Not for everyone

However, it's not a one-size-fits-all approach. Broxtermann is frank about the fact that influencer marketing isn't a magic bullet, and that its results are dependent on the game in question.

It's hard to make well-performing and highly-converting videos out of lame games.
Georg Broxtermann

“It's sometimes hard to make creative, well-performing and highly-converting videos out of lame games,” he admits.

“Sometimes games of mediocre quality are actually monetising pretty well, and they would like to do influencer marketing, but it's not easy.

“The best results we see are for high-quality RPGs, strategy games, interesting casual games as well. But when you have a browser game-style title, where the most interesting part is only going on in your head, it becomes really hard to make an attractive video.”

This is inevitably geared towards more hardcore games, given that GameInfluencer's biggest focuses at present are YouTube and Twitch.

“You still have problems with a tracking link on Instagram and Snapchat,” explains Broxtermann, “and publishers don't like campaigns which are not trackable.”

Finding a fit

However, there is still room for working with influencers in the lifestyle space to promote more casual experiences. It simply demands a different approach.

“When you have a casual game with a target group of women who are 30+, these women are not watching 10 to 15 minute Let's Plays,” states Broxtermann.

“They are interested in fashion channels, or cooking channels, or other channels, and when you come up with a good, creative concept, this is something that works very well.”

GameInfluencer's data-driven influencer matching system

The key is to find common ground that ensures the game doesn't feel incongruous to the personality and their channel.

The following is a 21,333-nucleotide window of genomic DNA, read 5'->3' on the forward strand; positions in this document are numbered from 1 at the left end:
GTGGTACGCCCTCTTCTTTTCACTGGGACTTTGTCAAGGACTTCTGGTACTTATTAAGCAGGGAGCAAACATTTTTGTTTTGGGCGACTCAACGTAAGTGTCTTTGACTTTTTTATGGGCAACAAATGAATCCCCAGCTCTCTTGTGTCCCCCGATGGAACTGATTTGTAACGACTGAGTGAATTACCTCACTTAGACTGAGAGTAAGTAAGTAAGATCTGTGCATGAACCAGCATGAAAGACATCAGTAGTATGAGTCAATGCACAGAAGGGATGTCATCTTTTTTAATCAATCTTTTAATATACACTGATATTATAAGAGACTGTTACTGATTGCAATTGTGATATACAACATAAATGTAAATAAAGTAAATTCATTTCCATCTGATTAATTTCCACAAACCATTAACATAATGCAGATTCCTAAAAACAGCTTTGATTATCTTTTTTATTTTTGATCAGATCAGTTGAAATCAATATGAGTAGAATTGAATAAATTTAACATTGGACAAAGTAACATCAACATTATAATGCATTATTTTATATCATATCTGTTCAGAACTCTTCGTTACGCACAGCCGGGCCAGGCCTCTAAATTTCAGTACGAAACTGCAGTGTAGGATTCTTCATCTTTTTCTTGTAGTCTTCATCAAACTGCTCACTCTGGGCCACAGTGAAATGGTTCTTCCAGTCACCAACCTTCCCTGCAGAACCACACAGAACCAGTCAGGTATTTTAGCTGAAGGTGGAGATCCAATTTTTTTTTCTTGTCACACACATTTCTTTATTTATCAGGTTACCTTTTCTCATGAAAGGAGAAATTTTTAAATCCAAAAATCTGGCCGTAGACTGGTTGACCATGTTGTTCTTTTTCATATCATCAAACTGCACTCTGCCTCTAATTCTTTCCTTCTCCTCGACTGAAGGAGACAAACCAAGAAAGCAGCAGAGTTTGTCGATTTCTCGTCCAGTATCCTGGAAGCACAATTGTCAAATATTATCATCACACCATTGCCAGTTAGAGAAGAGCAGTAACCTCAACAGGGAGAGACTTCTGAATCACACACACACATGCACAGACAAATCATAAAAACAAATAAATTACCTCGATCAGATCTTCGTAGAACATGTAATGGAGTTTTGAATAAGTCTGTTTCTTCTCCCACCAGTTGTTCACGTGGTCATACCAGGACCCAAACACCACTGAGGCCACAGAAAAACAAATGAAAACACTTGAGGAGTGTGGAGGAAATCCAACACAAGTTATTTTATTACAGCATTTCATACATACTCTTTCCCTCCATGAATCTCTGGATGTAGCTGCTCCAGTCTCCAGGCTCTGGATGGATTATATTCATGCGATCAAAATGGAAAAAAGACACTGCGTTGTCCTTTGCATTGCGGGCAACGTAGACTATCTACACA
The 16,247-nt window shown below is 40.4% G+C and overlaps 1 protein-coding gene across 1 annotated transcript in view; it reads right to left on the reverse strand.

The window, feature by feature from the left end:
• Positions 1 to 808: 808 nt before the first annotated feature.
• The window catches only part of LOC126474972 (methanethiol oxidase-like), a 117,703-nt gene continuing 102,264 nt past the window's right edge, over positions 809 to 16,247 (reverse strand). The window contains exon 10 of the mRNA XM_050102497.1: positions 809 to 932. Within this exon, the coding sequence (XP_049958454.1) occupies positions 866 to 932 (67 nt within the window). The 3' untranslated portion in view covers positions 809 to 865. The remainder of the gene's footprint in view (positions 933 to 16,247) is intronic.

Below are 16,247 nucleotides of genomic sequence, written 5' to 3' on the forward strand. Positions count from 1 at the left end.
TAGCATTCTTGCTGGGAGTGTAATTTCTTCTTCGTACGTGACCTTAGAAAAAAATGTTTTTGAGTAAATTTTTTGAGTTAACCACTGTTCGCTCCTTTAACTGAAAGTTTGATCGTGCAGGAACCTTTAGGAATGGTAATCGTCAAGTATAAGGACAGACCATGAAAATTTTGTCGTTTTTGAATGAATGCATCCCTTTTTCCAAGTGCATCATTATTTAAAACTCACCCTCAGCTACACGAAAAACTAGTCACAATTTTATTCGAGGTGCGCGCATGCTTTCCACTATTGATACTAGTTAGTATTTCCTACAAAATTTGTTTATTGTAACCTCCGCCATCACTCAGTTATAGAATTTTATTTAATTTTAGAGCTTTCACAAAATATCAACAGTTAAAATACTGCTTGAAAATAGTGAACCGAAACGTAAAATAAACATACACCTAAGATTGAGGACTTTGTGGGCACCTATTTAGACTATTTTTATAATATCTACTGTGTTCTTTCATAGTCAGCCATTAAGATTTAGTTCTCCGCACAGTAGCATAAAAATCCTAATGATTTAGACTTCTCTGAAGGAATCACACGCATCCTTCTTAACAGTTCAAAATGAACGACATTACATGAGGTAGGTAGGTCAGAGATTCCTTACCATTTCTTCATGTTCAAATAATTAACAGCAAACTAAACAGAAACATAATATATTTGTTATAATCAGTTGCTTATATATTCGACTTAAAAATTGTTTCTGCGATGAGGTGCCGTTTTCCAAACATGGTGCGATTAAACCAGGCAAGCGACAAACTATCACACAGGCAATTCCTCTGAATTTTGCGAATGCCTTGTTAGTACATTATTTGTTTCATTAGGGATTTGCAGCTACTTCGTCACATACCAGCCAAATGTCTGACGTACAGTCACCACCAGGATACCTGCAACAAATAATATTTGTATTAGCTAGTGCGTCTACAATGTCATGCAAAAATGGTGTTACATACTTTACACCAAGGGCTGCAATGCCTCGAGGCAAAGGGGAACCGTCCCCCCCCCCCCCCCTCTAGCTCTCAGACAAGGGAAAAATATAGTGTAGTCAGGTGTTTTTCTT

Broxtermann uses the example of a cat game and a cat-based YouTube channel being a natural fit outside of the traditional gaming channels.

Influencing the future

GameInfluencer was already building a strong foundation to suit various types of marketing campaigns, but the aforementioned investment presented a key moment for the company.

“We will focus more and more on the data-driven selection process, and this is where the money will go,” reveals Broxtermann.

We will focus more and more on the data-driven selection process.
Georg Broxtermann

It will also look to grow, hiring high-quality campaign managers and expanding from a team of seven to “maybe 10 to 15 people”.

The aim is to be at the forefront of what is no doubt a growing trend in the mobile games industry, with even developers themselves beginning to build games and strategies around influencers from the outset.

For GameInfluencer and Broxtermann, that's a very encouraging sign.

“A couple of companies have integrated influencers into their games as playable characters, and that will definitely grow,” he says. “We know a few companies that are working on games with a focus on that.

“These guys are really huge, and when you have the right influencers with the right target group behind them, that's by far the best user acquisition channel you can have these days.”

Features Editor

Matt is really bad at playing games, but hopefully a little better at writing about them. He's Features Editor for PocketGamer.biz, and has also written for lesser publications such as IGN, VICE, and Paste Magazine.